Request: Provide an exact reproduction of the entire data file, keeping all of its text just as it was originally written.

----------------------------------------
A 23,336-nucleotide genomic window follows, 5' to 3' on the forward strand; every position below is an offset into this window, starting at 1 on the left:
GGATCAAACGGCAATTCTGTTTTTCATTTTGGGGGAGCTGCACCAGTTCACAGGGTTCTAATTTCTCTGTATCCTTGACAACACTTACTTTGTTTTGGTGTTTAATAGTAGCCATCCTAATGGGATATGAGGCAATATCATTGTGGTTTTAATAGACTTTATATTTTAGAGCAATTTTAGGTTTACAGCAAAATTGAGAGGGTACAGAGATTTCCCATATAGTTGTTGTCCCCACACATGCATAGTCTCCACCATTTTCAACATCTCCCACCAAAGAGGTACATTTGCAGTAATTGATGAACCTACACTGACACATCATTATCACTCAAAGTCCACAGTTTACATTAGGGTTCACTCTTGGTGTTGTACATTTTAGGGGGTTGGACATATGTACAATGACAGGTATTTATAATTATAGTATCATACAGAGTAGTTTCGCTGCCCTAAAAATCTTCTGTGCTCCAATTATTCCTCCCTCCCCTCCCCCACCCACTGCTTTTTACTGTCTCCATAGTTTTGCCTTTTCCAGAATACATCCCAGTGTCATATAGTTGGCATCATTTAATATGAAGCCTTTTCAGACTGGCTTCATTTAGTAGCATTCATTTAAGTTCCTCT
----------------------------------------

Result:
A 23,336-nucleotide genomic window follows, 5' to 3' on the forward strand; every position below is an offset into this window, starting at 1 on the left:
GGATCAAACGGCAATTCTGTTTTTCATTTTGGGGGAGCTGCACCAGTTCACAGGGTTCTAATTTCTCTGTATCCTTGACAACACTTACTTTGTTTTGGTGTTTAATAGTAGCCATCCTAATGGGATATGAGGCAATATCATTGTGGTTTTAATAGACTTTATATTTTAGAGCAATTTTAGGTTTACAGCAAAATTGAGAGGGTACAGAGATTTCCCATATAGTTGTTGTCCCCACACATGCATAGTCTCCACCATTTTCAACATCTCCCACCAAAGAGGTACATTTGCAGTAATTGATGAACCTACACTGACACATCATTATCACTCAAAGTCCACAGTTTACATTAGGGTTCACTCTTGGTGTTGTACATTTTAGGGGGTTGGACATATGTACAATGACAGGTATTTATAATTATAGTATCATACAGAGTAGTTTCGCTGCCCTAAAAATCTTCTGTGCTCCAATTATTCCTCCCTCCCCTCCCCCACCCACTGCTTTTTACTGTCTCCATAGTTTTGCCTTTTCCAGAATACATCCCAGTGTCATATAGTTGGCATCATTTAATATGAAGCCTTTTCAGACTGGCTTCATTTAGTAGCATTCATTTAAGTTCCTCT